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This Quote Means: When Mahatma Gandhi said, ‘Every village has to become a self-sufficient republic’

GS-1 Modern History: The Freedom Struggle — its various stages and important contributors/contributions from different parts of the country.

April 24, 1993 marked the implementation of a significant law, the Constitution (73rd Amendment) Act, 1992, which granted constitutional status to Panchayati Raj institutions. This day is now celebrated as National Panchayati Raj Day. The theme of this year Panchayati Raj is “Inclusive Development”.


The Panchayati Raj law, which governs India's rural areas, is based on Mahatma Gandhi's central principle of establishing a Panchayati Raj system, where local people can participate in the decision-making process for their villages' betterment, such as improving schools, roads, and water resources. 

Gandhi envisioned a Congress Party that transformed into a volunteer organization consisting of Panchayat-like units in all Indian villages, interacting with residents to achieve swaraj after India gained independence from British rule in 1947.

The Quote

  • The full quote by Gandhi, as published in the Harijan magazine in 1946, is as follows:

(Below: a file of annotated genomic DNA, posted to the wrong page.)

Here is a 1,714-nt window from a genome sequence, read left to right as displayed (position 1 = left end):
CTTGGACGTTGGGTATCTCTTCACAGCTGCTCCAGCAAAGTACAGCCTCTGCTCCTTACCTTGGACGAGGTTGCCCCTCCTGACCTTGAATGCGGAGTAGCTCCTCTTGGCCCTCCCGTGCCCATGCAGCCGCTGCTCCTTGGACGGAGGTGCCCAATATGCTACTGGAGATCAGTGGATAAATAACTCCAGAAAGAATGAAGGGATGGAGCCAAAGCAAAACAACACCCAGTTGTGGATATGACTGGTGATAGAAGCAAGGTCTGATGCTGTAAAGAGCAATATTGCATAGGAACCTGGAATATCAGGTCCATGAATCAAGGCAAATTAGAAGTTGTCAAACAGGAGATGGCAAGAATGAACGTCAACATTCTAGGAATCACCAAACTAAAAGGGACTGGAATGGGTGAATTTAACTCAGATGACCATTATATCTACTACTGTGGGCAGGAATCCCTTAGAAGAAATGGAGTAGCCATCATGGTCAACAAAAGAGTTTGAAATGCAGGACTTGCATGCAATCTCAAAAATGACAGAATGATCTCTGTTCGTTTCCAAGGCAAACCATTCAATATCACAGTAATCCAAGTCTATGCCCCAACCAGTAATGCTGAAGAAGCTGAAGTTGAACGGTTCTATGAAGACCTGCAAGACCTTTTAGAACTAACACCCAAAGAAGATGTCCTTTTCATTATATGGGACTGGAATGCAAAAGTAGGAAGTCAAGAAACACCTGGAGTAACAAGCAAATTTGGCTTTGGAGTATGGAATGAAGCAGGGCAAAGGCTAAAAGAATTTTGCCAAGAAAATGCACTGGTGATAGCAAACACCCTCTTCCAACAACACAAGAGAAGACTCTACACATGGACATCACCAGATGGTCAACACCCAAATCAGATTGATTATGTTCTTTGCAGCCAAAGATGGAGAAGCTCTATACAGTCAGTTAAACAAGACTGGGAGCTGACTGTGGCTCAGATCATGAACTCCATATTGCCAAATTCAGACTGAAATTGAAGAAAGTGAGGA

“Independence must mean that of the people of India, not of those who are today ruling over them… Independence must begin at the bottom. Thus, every village will be a republic or Panchayat having full powers. It follows, therefore, that every village has to be self-sustained and capable of managing its affairs even to the extent of defending itself against the whole world.”


Context of the Quote

  • Gandhi believed that true independence for India must come from the people, not just from those currently ruling over them.

  • He advocated for a system of governance that starts at the bottom, with every village functioning as a self-sustaining republic or Panchayat with full powers. 

  • In this system, the adults of each village would elect a council of five people and a head among them to serve as local representatives.

  • Gandhi emphasized that this does not mean rejecting help from the outside world, but rather developing self-reliance and the ability to take care of basic needs in harmony with nature and the community.